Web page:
NASA’s Orion spacecraft, which is set to take a trip around the moon later this year, will have no astronauts but it will take Amazon’s voice assistant Alexa and Cisco’s video conferencing software WebEx to the moon with it. The two software are part of a human-machine interface called Callisto, which will replace the control panel on the Orion spacecraft that will be used to carry out the mission.
The technology demonstration is part of NASA’s Artemis 1 mission, which is expected to take place in the first quarter of the year. Artemis 1, in turn, is part of the overall Artemis mission that aims to put men and women on the moon. In NASA’s own words, “With Artemis missions, NASA will land the first woman and first person of colour on the Moon, using innovative technologies to explore more of the lunar surface than ever before.”
The company also promised to “collaborate with commercial and international partners” for the mission. To that effect, the Orion spacecraft is being built by aerospace and arms maker Lockheed Martin, and the Callisto console is part of a collaboration between Lockheed, Amazon and Cisco.
“Callisto will demonstrate a first-of-its-kind technology that could be used in the future to enable astronauts to be more self-reliant as they explore deep space,” said Lisa Callahan, vice president and general manager of Commercial Civil Space for Lockheed Martin. The nomenclature for both the technology and the mission itself comes from Greek mythology — the goddess Artemis and her companion Callisto.
Amazon’s Aaron Rubenson noted that the computer from science fiction series Star Trek was part of the original inspiration behind Alexa. The Callisto console, in essence, will use WebEx to transmit audio and video back to Earth for analysis and communication, while astronauts will presumably give commands to devices on the spacecraft using Alexa’s voice interface.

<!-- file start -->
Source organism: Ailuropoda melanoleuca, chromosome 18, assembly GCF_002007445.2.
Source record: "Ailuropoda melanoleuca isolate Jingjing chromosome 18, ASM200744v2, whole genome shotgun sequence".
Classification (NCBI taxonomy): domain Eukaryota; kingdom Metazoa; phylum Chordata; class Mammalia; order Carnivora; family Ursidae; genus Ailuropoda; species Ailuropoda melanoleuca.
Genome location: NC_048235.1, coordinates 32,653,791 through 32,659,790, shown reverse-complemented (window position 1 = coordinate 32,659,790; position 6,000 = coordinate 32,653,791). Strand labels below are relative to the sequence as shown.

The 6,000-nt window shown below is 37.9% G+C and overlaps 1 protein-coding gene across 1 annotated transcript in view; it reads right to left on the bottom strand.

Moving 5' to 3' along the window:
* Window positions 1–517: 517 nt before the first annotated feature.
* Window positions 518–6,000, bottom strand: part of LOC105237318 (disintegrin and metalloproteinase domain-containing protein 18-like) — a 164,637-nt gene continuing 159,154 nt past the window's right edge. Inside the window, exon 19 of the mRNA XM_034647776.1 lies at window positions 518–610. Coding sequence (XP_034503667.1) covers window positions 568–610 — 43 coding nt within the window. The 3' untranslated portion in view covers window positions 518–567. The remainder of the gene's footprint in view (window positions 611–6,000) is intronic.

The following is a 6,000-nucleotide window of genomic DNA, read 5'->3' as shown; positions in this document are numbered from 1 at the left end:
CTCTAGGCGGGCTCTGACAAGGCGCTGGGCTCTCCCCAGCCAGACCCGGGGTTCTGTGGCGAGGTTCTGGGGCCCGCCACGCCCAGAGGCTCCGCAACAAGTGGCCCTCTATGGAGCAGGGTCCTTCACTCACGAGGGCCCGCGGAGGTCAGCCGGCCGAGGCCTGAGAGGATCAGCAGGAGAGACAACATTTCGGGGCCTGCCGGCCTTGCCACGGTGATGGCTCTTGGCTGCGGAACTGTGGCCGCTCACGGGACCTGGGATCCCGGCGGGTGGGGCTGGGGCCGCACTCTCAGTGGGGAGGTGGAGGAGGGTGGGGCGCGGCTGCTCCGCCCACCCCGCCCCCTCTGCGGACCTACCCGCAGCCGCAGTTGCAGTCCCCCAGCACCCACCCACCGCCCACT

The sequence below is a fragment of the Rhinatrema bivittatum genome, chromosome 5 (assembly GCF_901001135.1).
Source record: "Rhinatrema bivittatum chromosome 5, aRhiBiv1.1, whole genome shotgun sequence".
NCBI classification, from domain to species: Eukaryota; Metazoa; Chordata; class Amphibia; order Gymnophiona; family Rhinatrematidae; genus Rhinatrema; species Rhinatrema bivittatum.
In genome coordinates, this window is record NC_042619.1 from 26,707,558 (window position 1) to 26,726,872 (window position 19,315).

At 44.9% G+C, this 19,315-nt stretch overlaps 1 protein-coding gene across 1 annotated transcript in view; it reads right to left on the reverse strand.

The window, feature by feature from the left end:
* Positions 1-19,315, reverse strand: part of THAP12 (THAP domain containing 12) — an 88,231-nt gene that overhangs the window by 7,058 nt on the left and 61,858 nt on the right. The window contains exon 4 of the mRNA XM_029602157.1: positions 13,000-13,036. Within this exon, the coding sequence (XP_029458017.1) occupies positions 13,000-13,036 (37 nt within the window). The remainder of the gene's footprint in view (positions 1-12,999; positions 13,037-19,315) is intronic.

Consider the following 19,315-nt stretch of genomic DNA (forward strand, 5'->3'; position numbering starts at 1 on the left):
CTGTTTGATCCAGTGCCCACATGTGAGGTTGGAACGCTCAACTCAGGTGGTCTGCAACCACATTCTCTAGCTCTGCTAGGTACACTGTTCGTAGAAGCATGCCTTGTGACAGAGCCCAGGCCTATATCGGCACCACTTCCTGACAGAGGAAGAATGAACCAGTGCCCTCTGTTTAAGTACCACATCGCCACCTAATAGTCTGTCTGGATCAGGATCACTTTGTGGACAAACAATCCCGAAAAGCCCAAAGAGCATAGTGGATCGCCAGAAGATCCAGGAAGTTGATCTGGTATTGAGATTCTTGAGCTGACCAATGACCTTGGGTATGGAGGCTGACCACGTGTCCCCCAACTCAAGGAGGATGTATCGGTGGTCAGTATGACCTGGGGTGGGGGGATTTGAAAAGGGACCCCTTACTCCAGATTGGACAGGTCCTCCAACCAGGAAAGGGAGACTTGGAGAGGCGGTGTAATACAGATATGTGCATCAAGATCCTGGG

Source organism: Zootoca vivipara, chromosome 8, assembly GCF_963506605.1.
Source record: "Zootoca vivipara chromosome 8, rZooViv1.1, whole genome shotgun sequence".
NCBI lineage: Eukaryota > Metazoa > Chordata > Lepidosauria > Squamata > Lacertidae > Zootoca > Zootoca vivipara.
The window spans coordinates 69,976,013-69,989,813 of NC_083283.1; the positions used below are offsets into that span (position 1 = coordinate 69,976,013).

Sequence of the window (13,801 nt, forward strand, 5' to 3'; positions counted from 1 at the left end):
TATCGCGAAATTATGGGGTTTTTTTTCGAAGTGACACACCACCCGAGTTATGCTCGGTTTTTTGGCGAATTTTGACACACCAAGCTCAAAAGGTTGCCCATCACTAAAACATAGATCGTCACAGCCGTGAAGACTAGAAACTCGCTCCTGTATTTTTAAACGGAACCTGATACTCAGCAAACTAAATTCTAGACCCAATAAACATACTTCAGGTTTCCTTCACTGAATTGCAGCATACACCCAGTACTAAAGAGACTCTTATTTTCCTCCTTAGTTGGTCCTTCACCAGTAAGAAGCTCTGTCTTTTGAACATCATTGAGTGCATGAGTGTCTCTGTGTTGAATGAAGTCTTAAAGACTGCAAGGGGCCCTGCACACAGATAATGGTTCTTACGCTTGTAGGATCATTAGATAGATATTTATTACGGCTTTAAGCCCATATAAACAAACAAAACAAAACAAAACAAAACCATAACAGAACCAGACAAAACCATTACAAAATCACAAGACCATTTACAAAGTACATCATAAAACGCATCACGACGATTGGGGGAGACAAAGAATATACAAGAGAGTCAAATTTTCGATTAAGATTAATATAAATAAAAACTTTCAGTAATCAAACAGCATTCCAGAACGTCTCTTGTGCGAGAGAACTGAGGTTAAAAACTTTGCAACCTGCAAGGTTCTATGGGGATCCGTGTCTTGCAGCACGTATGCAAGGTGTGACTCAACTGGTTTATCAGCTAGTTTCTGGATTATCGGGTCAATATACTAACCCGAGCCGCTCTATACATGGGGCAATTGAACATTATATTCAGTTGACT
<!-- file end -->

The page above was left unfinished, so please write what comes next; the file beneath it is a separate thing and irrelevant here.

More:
The companies said that they have built a “virtual crew experience” at NASA’s Johnson Space Center in Houston, Texas, which will be used to allow operators to interact with the spacecraft from the Mission Control Center on Earth. “There remote interactions will test and demonstrate how voice and video collaboration technologies can help astronauts improve effieicncy and situational awareness during their mission, providing access to flight status and telemetry, and the ability to control connected devices onboard Orion,” the companies said.
“I can imagine a future where astronauts can access information on flight status and telemetry — such as spacecraft orientation, water supply levels or battery voltage status, through simple voice commands,” said Howard Hu, deputy Orion program manager at NASA’s Johnson Space Center. “Orion is already the most advanced spacecraft ever developed to carry astronauts to the Moon, and voice activation technology could take it to the next level by enabling the interactive computer systems of science fiction spaceships to become a reality for the next generation of explorers,” he added.
Other than the research and engineering side of all this, Callisto also has a consumer use case. The companies said that it will allow “students, families, space enthusiasts and the general public” to “ride along” with the Artemis 1 mission. Which sounds like an extension of live imagery and videos that NASA already shares from the International Space Station (ISS) and other missions.
Not only that, users who have Alexa-enabled devices in their homes will be able to use commands like, “Alexa, take me to the moon”, to see Artemis’ progress live on their devices. WebEx’s collaboration is also supposed to help provide Science, Technology, Engineering and Mathematics (STEM) education and remote classroom use-cases.